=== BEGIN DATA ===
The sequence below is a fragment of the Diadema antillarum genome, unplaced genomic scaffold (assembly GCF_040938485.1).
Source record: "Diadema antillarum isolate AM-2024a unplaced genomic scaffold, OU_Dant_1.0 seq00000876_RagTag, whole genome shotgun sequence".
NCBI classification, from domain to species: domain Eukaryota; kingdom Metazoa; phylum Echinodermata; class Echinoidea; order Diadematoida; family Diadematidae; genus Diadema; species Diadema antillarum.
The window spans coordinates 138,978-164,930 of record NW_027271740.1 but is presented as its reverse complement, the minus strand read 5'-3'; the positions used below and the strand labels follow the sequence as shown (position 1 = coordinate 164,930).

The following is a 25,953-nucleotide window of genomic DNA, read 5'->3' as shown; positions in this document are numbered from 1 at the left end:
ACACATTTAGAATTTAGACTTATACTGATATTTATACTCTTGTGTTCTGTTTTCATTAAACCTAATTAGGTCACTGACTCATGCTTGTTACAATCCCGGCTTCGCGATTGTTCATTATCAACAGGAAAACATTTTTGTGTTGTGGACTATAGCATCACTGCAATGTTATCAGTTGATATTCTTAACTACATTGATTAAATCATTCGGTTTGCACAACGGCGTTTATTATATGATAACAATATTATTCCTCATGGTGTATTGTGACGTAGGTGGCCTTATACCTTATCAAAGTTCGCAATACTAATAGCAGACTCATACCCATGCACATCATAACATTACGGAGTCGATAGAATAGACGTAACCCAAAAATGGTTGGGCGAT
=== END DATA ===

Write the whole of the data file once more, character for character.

The sequence below is a fragment of the Diadema antillarum genome, unplaced genomic scaffold (assembly GCF_040938485.1).
Source record: "Diadema antillarum isolate AM-2024a unplaced genomic scaffold, OU_Dant_1.0 seq00000876_RagTag, whole genome shotgun sequence".
NCBI classification, from domain to species: domain Eukaryota; kingdom Metazoa; phylum Echinodermata; class Echinoidea; order Diadematoida; family Diadematidae; genus Diadema; species Diadema antillarum.
The window spans coordinates 138,978-164,930 of record NW_027271740.1 but is presented as its reverse complement, the minus strand read 5'-3'; the positions used below and the strand labels follow the sequence as shown (position 1 = coordinate 164,930).

The following is a 25,953-nucleotide window of genomic DNA, read 5'->3' as shown; positions in this document are numbered from 1 at the left end:
ACACATTTAGAATTTAGACTTATACTGATATTTATACTCTTGTGTTCTGTTTTCATTAAACCTAATTAGGTCACTGACTCATGCTTGTTACAATCCCGGCTTCGCGATTGTTCATTATCAACAGGAAAACATTTTTGTGTTGTGGACTATAGCATCACTGCAATGTTATCAGTTGATATTCTTAACTACATTGATTAAATCATTCGGTTTGCACAACGGCGTTTATTATATGATAACAATATTATTCCTCATGGTGTATTGTGACGTAGGTGGCCTTATACCTTATCAAAGTTCGCAATACTAATAGCAGACTCATACCCATGCACATCATAACATTACGGAGTCGATAGAATAGACGTAACCCAAAAATGGTTGGGCGAT